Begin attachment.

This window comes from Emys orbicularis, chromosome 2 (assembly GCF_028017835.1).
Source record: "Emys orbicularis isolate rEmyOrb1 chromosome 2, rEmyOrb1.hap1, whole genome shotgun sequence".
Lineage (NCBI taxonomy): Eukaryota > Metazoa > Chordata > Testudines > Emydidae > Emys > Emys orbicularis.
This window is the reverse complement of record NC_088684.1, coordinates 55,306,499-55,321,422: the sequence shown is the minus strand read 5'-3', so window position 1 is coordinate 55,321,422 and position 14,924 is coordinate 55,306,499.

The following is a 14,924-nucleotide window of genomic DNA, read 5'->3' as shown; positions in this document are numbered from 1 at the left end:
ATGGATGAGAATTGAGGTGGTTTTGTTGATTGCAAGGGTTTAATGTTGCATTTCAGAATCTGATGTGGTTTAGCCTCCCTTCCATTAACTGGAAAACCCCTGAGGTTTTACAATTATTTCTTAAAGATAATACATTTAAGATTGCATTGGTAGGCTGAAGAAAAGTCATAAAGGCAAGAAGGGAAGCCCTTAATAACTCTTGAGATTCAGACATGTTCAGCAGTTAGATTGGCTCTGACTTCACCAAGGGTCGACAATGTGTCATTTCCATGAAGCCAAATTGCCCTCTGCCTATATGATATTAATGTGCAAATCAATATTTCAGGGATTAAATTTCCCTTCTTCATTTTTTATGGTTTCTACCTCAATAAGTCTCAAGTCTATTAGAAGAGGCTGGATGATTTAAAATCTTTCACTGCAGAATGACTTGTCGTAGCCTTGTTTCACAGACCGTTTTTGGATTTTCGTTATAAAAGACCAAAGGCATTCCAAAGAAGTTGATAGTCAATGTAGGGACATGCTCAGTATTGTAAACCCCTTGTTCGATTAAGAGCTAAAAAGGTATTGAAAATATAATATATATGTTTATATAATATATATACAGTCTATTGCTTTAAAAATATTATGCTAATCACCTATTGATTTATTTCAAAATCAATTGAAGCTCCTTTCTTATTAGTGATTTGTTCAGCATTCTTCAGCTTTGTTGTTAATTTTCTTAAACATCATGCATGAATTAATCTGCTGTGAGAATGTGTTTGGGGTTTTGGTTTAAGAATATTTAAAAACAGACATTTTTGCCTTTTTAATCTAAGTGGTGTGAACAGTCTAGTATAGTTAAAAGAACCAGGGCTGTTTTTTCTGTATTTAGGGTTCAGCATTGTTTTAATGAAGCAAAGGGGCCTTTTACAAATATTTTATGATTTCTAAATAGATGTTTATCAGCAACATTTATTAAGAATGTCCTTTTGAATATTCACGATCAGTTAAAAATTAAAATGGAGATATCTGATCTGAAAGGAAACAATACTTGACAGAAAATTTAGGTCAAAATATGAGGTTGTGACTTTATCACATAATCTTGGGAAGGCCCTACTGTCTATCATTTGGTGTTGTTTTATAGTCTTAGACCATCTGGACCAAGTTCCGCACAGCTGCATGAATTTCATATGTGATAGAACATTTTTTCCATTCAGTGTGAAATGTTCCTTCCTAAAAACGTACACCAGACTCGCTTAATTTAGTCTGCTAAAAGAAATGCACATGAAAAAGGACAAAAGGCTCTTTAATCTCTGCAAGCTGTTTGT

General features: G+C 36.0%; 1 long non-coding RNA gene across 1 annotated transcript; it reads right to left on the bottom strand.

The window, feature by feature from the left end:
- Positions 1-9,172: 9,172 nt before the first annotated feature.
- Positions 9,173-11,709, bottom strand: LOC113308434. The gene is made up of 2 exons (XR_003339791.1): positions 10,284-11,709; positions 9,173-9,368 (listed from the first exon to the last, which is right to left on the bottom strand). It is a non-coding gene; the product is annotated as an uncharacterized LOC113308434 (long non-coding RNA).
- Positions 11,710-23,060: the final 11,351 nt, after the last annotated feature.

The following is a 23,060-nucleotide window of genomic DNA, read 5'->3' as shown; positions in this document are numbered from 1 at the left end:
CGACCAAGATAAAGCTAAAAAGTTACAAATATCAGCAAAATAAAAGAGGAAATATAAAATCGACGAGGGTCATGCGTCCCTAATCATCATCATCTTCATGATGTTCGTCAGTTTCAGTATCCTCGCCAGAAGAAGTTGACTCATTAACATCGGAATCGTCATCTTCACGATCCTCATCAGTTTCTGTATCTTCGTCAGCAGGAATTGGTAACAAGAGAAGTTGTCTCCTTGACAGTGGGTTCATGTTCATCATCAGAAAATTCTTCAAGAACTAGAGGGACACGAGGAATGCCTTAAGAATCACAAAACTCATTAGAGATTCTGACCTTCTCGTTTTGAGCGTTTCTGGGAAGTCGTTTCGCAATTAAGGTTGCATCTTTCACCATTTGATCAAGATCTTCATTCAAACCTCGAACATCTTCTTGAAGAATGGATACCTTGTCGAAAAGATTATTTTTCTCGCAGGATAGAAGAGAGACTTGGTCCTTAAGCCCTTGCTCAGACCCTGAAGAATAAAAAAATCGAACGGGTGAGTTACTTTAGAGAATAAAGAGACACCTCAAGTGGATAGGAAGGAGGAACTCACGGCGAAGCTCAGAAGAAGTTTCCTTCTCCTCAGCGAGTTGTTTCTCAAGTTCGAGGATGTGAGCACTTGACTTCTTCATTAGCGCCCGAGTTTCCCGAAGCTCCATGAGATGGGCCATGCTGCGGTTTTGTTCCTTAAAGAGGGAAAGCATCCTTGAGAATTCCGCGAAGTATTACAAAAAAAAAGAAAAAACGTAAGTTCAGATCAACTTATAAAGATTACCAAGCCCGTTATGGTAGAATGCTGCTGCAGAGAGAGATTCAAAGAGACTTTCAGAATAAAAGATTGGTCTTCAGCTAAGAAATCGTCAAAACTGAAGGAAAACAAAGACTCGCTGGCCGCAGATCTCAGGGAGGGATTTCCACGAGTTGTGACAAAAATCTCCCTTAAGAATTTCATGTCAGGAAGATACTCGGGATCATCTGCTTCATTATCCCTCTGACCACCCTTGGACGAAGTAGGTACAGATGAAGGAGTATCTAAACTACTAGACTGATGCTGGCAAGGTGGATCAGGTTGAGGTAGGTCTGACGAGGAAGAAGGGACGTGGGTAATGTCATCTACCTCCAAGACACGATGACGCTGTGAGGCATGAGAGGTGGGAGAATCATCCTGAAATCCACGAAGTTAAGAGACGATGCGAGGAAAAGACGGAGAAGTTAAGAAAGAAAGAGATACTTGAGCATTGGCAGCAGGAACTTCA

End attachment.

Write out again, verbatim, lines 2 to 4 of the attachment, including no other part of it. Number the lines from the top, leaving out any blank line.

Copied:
Source record: "Emys orbicularis isolate rEmyOrb1 chromosome 2, rEmyOrb1.hap1, whole genome shotgun sequence".
Lineage (NCBI taxonomy): Eukaryota > Metazoa > Chordata > Testudines > Emydidae > Emys > Emys orbicularis.
This window is the reverse complement of record NC_088684.1, coordinates 55,306,499-55,321,422: the sequence shown is the minus strand read 5'-3', so window position 1 is coordinate 55,321,422 and position 14,924 is coordinate 55,306,499.